Iowa's Kaevon Merriweather becomes hard-hitting safety one year after losing job
.IOWA CITY, Ia. — Kaevon Merriweather was exceptionally physical on the basketball court, so of course if you throw some shoulder pads on him and let him roam a football field as a safety, you’re going to get some memorable collisions.
Northwestern’s Jesse Brown found that out when he ventured inside Iowa’s 10-yard line in Week 2. Merriweather was there to meet him, the pop of his pads reverberating through a mostly empty Kinnick Stadium as his Hawkeye teammates screamed their appreciation.
“I think bringing that aggressiveness to the football field is something that translates for me,” Merriweather affirmed Tuesday, after piling up 12 tackles in Iowa’s last three games as the team’s strong safety.
“(The hit on Brown) just kind of set in stone that I was able to play at this level.”
It was Merriweather’s first tackle of the season, after he played sparingly in the opener at Purdue. It was certainly his most memorable.
And it showed that Merriweather, as a redshirt sophomore, is fully back in the plans of Iowa defensive coordinator Phil Parker after a humbling 2019 season.
Last summer, Merriweather, who is still relatively new to football, won the free safety job over Jack Koerner. He had five tackles in a season-opening victory over Miami of Ohio, but also missed some assignments.
“I was a little jittery out there,” Merriweather conceded later. “I’m a pretty good tackler. I probably didn’t show that the last game. I’m pretty aggressive on the run and when I do get to the ball, I finish my tackles really well.”
He was set to start again against Rutgers in Week 2, but Merriweather sprained his foot during the walkthrough the day before that game. He missed three more Saturdays and, by the time he was healthy, Koerner had proven himself as a rising star in Iowa’s secondary. Merriweather had no more tackles in 2019 and wrote it off as a redshirt year.
It was a difficult situation, Merriweather said Tuesday, because he was counting on 2019 being his breakout season as he grew into a position he hoped to hold for three more years.
“It was definitely hard seeing someone playing the position that you were personally in,” Merriweather said.
But there were no hard feelings. Merriweather decided to use 2019 as a year of mental growth as a football player. He picked the brains of Koerner and safety Geno Stone, who is now with the Baltimore Ravens. He says now it actually worked out for the best.
That’s because Merriweather, at a sturdy 6-foot-2, 205 pounds, was set on playing college basketball when he was growing up in Belleville, Michigan. Western Michigan was going to be his destination. He picked up football in his final two seasons of high school, and Parker discovered him late, extending an offer to play in the Big Ten Conference at this new sport.
Merriweather took it. He also took the advice of his football coach at Belleville, Jermain Crowell.
“He told me as soon as I stepped foot in the door, ‘Ask as many questions as you can, and don’t stop,’” Merriweather said.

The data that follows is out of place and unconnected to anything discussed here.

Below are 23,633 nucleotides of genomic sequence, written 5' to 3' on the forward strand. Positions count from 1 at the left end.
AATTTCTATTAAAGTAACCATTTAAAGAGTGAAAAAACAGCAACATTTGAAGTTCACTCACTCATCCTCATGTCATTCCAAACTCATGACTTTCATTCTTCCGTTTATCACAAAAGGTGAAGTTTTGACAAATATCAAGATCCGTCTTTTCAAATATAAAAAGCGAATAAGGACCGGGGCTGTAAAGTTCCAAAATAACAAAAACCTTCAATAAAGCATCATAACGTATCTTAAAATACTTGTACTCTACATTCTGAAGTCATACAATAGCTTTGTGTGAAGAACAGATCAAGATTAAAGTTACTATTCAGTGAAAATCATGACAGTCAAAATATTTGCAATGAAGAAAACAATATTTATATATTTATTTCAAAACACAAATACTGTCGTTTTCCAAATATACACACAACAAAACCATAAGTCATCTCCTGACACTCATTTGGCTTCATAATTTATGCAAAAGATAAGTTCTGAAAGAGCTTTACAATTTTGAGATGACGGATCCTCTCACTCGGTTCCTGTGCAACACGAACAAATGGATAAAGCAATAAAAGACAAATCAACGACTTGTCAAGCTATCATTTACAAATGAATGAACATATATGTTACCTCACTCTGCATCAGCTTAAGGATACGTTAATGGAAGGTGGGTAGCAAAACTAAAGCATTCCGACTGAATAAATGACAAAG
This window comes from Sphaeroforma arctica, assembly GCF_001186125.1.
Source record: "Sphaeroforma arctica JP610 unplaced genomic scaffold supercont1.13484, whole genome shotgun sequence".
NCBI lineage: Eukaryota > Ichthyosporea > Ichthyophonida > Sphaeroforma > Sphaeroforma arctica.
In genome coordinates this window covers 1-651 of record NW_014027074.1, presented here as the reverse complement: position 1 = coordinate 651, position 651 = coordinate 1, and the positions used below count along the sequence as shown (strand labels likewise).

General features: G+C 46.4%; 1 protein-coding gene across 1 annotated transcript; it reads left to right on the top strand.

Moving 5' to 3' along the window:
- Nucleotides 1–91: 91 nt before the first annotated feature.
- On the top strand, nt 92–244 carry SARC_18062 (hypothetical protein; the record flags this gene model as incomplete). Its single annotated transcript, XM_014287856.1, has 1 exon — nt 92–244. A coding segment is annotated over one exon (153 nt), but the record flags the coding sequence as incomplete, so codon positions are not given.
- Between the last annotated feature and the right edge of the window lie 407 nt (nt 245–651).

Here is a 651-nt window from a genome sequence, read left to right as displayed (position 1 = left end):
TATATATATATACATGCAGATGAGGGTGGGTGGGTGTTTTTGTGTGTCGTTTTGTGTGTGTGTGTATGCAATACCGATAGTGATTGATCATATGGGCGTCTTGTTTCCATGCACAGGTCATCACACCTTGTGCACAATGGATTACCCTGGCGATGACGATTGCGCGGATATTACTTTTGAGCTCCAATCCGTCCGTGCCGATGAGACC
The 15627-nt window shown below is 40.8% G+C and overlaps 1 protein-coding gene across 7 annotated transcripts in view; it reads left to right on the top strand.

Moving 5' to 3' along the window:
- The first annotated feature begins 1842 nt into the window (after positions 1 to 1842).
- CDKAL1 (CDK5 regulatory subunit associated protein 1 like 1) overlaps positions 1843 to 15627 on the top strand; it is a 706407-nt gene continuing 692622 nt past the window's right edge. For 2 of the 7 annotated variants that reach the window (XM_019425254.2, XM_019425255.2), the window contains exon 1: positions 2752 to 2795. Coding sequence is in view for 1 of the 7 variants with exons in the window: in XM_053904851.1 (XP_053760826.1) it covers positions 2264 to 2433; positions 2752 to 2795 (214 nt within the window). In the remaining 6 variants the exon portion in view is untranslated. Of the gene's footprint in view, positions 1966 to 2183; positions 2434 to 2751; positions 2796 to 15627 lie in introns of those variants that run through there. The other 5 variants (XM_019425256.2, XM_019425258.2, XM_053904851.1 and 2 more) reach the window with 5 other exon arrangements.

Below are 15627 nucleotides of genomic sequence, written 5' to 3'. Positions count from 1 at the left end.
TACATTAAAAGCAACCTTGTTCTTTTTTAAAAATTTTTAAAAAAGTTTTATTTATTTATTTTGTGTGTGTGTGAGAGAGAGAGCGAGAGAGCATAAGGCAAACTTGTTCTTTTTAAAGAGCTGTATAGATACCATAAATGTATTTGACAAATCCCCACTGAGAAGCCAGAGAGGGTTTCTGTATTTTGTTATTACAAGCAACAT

That’s what he’s still doing. Merriweather has learned to enjoy watching film, something he said the defensive backs do constantly. He looks forward to hearing Parker break down in great detail what opponents will try to do to get an edge on Iowa’s defense, which has produced eight interceptions in a 2-2 start and ranks No. 8 in FBS by allowing just 14.8 points per game.
Merriweather has even figured out Parker’s obsession with the positioning of defensive backs. Parker breaks the field into quadrants with precise instructions for where his players’ feet should be on each play. They are called “landmarks” or “dividers,” or sometimes involve simply using the hash marks to determine the proper alignment for pass coverage.
“Every inch, every centimeter, every step, every yard counts,” Merriweather repeated to reporters, as if reciting a mantra.
This summer, Merriweather said he spent time proving himself to Parker, showing that he was absorbing every bit of knowledge while also becoming a leader alongside Koerner in the back end of the secondary.
“He just wanted to see me hustle to the ball, play a little bit harder, be in the film room, be able to read my keys a little bit better, play a little faster,” Merriweather said of Parker’s instructions.
Merriweather is still looking for his first career interception. Koerner leads the Hawkeyes with three heading into a 2:30 p.m. game Saturday at Penn State (0-4) to be broadcast on the Big Ten Network.
But Merriweather knows his role is more about being a big hitter on defense, coming up strong in run support. If he’s in the right position at all times, Merriweather has faith that interceptions will happen.
That’s what coach Kirk Ferentz believes, too. He said the Hawkeyes don’t engage in any special drills designed to produce interceptions. They rely on the athletes to make plays when the chance arises.
“We do try to coach just good technique and fundamentals. And film study is a big part of it,” Ferentz said. “A lot of it is being in the right place at the right time. And a lot it is being an in-tune football player and then hustling, working hard.”
That’s where Merriweather comes in. When he lost his job, he didn’t sulk. He went to work.
And now he’s got Parker’s trust again, with no plans to relinquish it.
Mark Emmert covers the Iowa Hawkeyes for the Register. Reach him at email@example.com or 319-339-7367. Follow him on Twitter at @MarkEmmert.